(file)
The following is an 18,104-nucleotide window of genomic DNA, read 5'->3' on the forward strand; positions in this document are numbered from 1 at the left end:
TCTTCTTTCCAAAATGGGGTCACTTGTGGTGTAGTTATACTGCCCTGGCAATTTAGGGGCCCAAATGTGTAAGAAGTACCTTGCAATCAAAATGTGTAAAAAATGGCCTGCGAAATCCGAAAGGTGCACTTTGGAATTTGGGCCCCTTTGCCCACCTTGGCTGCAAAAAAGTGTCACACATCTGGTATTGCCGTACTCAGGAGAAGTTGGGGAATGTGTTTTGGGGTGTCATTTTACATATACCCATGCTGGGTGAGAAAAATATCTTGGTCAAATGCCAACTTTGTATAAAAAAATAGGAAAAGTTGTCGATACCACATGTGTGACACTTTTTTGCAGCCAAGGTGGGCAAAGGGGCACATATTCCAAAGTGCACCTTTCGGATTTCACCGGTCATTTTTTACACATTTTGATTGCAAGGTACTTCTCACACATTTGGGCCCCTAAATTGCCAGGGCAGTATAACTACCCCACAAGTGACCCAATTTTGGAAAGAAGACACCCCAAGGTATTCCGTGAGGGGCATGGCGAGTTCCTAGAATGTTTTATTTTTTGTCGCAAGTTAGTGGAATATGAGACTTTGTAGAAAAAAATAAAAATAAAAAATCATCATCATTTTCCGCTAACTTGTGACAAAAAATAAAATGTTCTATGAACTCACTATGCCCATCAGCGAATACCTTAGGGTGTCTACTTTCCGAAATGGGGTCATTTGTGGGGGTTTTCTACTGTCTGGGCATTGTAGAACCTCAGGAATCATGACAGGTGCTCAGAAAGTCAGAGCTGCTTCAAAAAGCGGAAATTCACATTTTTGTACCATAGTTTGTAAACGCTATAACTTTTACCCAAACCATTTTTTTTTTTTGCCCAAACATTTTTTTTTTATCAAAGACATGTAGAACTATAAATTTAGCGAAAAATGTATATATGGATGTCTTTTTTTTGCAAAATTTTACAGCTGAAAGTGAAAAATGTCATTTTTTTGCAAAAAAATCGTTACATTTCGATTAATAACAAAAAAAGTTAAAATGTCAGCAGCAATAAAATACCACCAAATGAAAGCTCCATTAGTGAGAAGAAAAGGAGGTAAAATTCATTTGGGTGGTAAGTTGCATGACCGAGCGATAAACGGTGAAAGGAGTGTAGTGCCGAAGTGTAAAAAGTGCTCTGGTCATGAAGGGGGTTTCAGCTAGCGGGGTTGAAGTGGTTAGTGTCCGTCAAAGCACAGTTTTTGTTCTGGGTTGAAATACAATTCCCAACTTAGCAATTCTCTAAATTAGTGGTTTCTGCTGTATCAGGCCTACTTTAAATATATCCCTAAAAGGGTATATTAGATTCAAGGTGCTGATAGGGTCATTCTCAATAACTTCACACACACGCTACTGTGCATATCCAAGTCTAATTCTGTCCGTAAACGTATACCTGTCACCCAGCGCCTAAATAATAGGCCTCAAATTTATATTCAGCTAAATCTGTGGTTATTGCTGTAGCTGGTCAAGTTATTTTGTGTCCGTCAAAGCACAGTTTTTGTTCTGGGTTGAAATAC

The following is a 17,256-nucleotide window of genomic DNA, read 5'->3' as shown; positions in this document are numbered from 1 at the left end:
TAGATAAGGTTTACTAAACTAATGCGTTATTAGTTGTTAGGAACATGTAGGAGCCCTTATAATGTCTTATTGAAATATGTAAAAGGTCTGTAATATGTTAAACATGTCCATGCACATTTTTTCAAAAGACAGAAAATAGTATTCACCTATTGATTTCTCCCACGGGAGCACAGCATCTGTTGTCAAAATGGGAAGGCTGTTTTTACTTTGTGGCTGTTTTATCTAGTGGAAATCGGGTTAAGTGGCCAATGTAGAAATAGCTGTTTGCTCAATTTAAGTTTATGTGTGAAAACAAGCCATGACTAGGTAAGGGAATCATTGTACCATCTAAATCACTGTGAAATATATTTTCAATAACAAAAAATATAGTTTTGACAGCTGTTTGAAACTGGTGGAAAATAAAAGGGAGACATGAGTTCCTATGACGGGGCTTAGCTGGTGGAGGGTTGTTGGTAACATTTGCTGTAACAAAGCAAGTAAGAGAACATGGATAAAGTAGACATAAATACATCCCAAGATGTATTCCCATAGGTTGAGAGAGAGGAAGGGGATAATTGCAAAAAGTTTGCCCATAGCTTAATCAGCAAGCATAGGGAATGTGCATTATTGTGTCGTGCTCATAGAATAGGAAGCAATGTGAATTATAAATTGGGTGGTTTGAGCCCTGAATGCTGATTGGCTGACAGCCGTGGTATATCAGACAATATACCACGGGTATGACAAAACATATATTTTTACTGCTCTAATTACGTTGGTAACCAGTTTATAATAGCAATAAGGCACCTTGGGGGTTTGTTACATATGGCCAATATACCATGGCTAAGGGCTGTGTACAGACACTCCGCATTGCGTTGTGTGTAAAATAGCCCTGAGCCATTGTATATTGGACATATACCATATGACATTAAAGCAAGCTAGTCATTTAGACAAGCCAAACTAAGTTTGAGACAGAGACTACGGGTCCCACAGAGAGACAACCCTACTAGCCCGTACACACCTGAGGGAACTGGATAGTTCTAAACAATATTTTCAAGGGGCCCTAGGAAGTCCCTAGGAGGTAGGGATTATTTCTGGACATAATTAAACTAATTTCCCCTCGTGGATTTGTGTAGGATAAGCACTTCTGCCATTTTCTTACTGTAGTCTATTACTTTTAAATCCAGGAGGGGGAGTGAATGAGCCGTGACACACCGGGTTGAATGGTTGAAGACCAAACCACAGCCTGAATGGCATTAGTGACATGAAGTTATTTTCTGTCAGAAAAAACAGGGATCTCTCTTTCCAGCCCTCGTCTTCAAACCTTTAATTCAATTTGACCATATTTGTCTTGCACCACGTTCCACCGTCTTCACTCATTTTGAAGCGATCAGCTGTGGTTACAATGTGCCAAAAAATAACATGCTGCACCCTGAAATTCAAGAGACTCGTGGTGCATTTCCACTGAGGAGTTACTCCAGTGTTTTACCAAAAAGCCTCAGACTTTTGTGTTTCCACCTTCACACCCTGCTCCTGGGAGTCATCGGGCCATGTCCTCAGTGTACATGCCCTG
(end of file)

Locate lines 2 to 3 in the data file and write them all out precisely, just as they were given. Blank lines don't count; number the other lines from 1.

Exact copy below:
TCTTCTTTCCAAAATGGGGTCACTTGTGGTGTAGTTATACTGCCCTGGCAATTTAGGGGCCCAAATGTGTAAGAAGTACCTTGCAATCAAAATGTGTAAAAAATGGCCTGCGAAATCCGAAAGGTGCACTTTGGAATTTGGGCCCCTTTGCCCACCTTGGCTGCAAAAAAGTGTCACACATCTGGTATTGCCGTACTCAGGAGAAGTTGGGGAATGTGTTTTGGGGTGTCATTTTACATATACCCATGCTGGGTGAGAAAAATATCTTGGTCAAATGCCAACTTTGTATAAAAAAATAGGAAAAGTTGTCGATACCACATGTGTGACACTTTTTTGCAGCCAAGGTGGGCAAAGGGGCACATATTCCAAAGTGCACCTTTCGGATTTCACCGGTCATTTTTTACACATTTTGATTGCAAGGTACTTCTCACACATTTGGGCCCCTAAATTGCCAGGGCAGTATAACTACCCCACAAGTGACCCAATTTTGGAAAGAAGACACCCCAAGGTATTCCGTGAGGGGCATGGCGAGTTCCTAGAATGTTTTATTTTTTGTCGCAAGTTAGTGGAATATGAGACTTTGTAGAAAAAAATAAAAATAAAAAATCATCATCATTTTCCGCTAACTTGTGACAAAAAATAAAATGTTCTATGAACTCACTATGCCCATCAGCGAATACCTTAGGGTGTCTACTTTCCGAAATGGGGTCATTTGTGGGGGTTTTCTACTGTCTGGGCATTGTAGAACCTCAGGAATCATGACAGGTGCTCAGAAAGTCAGAGCTGCTTCAAAAAGCGGAAATTCACATTTTTGTACCATAGTTTGTAAACGCTATAACTTTTACCCAAACCATTTTTTTTTTTTGCCCAAACATTTTTTTTTTATCAAAGACATGTAGAACTATAAATTTAGCGAAAAATGTATATATGGATGTCTTTTTTTTGCAAAATTTTACAGCTGAAAGTGAAAAATGTCATTTTTTTGCAAAAAAATCGTTACATTTCGATTAATAACAAAAAAAGTTAAAATGTCAGCAGCAATAAAATACCACCAAATGAAAGCTCCATTAGTGAGAAGAAAAGGAGGTAAAATTCATTTGGGTGGTAAGTTGCATGACCGAGCGATAAACGGTGAAAGGAGTGTAGTGCCGAAGTGTAAAAAGTGCTCTGGTCATGAAGGGGGTTTCAGCTAGCGGGGTTGAAGTGGTTAGTGTCCGTCAAAGCACAGTTTTTGTTCTGGGTTGAAATACAATTCCCAACTTAGCAATTCTCTAAATTAGTGGTTTCTGCTGTATCAGGCCTACTTTAAATATATCCCTAAAAGGGTATATTAGATTCAAGGTGCTGATAGGGTCATTCTCAATAACTTCACACACACGCTACTGTGCATATCCAAGTCTAATTCTGTCCGTAAACGTATACCTGTCACCCAGCGCCTAAATAATAGGCCTCAAATTTATATTCAGCTAAATCTGTGGTTATTGCTGTAGCTGGTCAAGTTATTTTGTGTCCGTCAAAGCACAGTTTTTGTTCTGGGTTGAAATAC

The following is a 17,256-nucleotide window of genomic DNA, read 5'->3' as shown; positions in this document are numbered from 1 at the left end: